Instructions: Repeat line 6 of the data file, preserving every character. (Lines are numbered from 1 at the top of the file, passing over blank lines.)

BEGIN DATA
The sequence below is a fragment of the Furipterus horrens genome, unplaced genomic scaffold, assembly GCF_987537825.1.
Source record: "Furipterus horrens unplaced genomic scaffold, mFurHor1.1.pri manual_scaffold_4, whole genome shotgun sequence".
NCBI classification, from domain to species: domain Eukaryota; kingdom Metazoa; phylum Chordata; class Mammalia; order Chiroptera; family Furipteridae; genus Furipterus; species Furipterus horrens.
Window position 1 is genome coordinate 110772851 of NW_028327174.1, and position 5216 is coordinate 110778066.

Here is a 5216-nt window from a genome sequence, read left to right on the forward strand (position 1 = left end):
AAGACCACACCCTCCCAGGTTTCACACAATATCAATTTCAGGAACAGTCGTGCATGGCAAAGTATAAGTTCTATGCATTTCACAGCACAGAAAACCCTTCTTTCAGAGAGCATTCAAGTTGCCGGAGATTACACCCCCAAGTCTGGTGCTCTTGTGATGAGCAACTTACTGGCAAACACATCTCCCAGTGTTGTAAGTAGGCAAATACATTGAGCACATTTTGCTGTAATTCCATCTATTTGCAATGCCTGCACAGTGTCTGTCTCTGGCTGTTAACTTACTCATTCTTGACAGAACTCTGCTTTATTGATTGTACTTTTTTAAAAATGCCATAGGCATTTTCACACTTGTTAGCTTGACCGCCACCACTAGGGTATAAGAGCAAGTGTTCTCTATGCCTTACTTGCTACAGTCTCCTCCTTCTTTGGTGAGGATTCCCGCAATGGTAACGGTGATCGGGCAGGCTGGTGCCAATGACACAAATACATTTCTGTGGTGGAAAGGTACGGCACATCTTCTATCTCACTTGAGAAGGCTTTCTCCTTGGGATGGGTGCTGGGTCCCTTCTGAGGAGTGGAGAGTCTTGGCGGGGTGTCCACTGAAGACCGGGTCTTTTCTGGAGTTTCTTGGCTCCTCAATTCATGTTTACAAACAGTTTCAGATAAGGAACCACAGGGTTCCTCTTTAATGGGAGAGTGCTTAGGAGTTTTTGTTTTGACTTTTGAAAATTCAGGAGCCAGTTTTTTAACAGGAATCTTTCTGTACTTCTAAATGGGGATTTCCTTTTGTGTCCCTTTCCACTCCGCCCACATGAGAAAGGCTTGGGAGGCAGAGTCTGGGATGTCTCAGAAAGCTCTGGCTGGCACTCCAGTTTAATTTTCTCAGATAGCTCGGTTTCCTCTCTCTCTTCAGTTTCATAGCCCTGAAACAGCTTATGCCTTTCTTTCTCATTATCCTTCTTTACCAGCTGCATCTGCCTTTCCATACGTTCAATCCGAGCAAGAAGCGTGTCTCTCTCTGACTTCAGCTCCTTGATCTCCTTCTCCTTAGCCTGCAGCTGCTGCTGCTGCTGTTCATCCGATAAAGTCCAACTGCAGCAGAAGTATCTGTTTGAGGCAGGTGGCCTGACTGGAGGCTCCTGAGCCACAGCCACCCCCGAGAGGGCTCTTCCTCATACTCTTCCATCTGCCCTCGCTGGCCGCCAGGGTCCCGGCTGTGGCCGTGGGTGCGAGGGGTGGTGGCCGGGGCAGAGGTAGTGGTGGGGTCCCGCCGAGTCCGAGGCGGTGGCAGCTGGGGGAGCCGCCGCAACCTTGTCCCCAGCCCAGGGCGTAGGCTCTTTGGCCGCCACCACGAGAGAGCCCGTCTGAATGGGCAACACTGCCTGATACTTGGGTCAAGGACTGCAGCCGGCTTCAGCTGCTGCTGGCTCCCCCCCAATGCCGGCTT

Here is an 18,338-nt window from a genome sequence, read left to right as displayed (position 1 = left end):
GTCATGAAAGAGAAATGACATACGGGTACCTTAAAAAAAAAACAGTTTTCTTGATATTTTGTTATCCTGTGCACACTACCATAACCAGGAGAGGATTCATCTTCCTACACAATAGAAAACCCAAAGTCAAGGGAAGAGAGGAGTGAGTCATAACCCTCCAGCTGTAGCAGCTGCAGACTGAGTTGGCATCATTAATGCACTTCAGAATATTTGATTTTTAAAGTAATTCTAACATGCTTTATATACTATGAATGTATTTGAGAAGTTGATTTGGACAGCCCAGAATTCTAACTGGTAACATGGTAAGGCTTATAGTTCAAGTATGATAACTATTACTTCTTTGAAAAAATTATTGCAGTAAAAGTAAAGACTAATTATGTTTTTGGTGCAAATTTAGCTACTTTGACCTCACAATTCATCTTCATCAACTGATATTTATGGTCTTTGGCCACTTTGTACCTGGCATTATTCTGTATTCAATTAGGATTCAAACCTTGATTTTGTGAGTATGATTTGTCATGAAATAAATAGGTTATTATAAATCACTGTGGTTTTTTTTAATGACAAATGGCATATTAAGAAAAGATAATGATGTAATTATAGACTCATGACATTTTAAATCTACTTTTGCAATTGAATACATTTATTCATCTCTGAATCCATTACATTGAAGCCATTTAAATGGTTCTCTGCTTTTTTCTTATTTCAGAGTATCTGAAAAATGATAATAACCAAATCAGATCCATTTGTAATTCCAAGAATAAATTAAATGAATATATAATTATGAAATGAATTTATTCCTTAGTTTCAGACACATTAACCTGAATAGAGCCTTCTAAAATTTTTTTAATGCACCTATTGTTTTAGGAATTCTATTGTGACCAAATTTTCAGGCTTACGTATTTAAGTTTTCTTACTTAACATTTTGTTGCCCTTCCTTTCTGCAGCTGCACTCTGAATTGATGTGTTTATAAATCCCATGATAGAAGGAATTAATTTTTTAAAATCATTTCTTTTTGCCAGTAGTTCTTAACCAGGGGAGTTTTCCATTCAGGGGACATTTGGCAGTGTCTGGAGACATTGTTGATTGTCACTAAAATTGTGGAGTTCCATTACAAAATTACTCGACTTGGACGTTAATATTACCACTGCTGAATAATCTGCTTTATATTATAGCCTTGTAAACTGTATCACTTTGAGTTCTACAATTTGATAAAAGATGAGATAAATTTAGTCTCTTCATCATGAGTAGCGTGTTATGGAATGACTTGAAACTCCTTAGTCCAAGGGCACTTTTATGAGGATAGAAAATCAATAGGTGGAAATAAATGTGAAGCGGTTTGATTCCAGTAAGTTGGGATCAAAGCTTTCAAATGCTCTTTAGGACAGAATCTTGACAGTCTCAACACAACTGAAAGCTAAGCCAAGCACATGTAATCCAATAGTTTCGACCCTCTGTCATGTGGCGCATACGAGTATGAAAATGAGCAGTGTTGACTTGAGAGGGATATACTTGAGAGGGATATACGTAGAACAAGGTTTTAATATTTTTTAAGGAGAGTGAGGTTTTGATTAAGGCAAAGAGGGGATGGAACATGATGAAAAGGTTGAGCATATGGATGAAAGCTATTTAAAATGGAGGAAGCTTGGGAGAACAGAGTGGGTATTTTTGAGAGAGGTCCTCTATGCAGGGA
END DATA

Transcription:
AAGACCACACCCTCCCAGGTTTCACACAATATCAATTTCAGGAACAGTCGTGCATGGCAAAGTATAAGTTCTATGCATTTCACAGCACAGAAAACCCTTCTTTCAGAGAGCATTCAAGTTGCCGGAGATTACACCCCCAAGTCTGGTGCTCTTGTGATGAGCAACTTACTGGCAAACACATCTCCCAGTGTTGTAAGTAGGCAAATACATTGAGCACATTTTGCTGTAATTCCATCTATTTGCAATGCCTGCACAGTGTCTGTCTCTGGCTGTTAACTTACTCATTCTTGACAGAACTCTGCTTTATTGATTGTACTTTTTTAAAAATGCCATAGGCATTTTCACACTTGTTAGCTTGACCGCCACCACTAGGGTATAAGAGCAAGTGTTCTCTATGCCTTACTTGCTACAGTCTCCTCCTTCTTTGGTGAGGATTCCCGCAATGGTAACGGTGATCGGGCAGGCTGGTGCCAATGACACAAATACATTTCTGTGGTGGAAAGGTACGGCACATCTTCTATCTCACTTGAGAAGGCTTTCTCCTTGGGATGGGTGCTGGGTCCCTTCTGAGGAGTGGAGAGTCTTGGCGGGGTGTCCACTGAAGACCGGGTCTTTTCTGGAGTTTCTTGGCTCCTCAATTCATGTTTACAAACAGTTTCAGATAAGGAACCACAGGGTTCCTCTTTAATGGGAGAGTGCTTAGGAGTTTTTGTTTTGACTTTTGAAAATTCAGGAGCCAGTTTTTTAACAGGAATCTTTCTGTACTTCTAAATGGGGATTTCCTTTTGTGTCCCTTTCCACTCCGCCCACATGAGAAAGGCTTGGGAGGCAGAGTCTGGGATGTCTCAGAAAGCTCTGGCTGGCACTCCAGTTTAATTTTCTCAGATAGCTCGGTTTCCTCTCTCTCTTCAGTTTCATAGCCCTGAAACAGCTTATGCCTTTCTTTCTCATTATCCTTCTTTACCAGCTGCATCTGCCTTTCCATACGTTCAATCCGAGCAAGAAGCGTGTCTCTCTCTGACTTCAGCTCCTTGATCTCCTTCTCCTTAGCCTGCAGCTGCTGCTGCTGCTGTTCATCCGATAAAGTCCAACTGCAGCAGAAGTATCTGTTTGAGGCAGGTGGCCTGACTGGAGGCTCCTGAGCCACAGCCACCCCCGAGAGGGCTCTTCCTCATACTCTTCCATCTGCCCTCGCTGGCCGCCAGGGTCCCGGCTGTGGCCGTGGGTGCGAGGGGTGGTGGCCGGGGCAGAGGTAGTGGTGGGGTCCCGCCGAGTCCGAGGCGGTGGCAGCTGGGGGAGCCGCCGCAACCTTGTCCCCAGCCCAGGGCGTAGGCTCTTTGGCCGCCACCACGAGAGAGCCCGTCTGAATGGGCAACACTGCCTGATACTTGGGTCAAGGACTGCAGCCGGCTTCAGCTGCTGCTGGCTCCCCCCCAATGCCGGCTT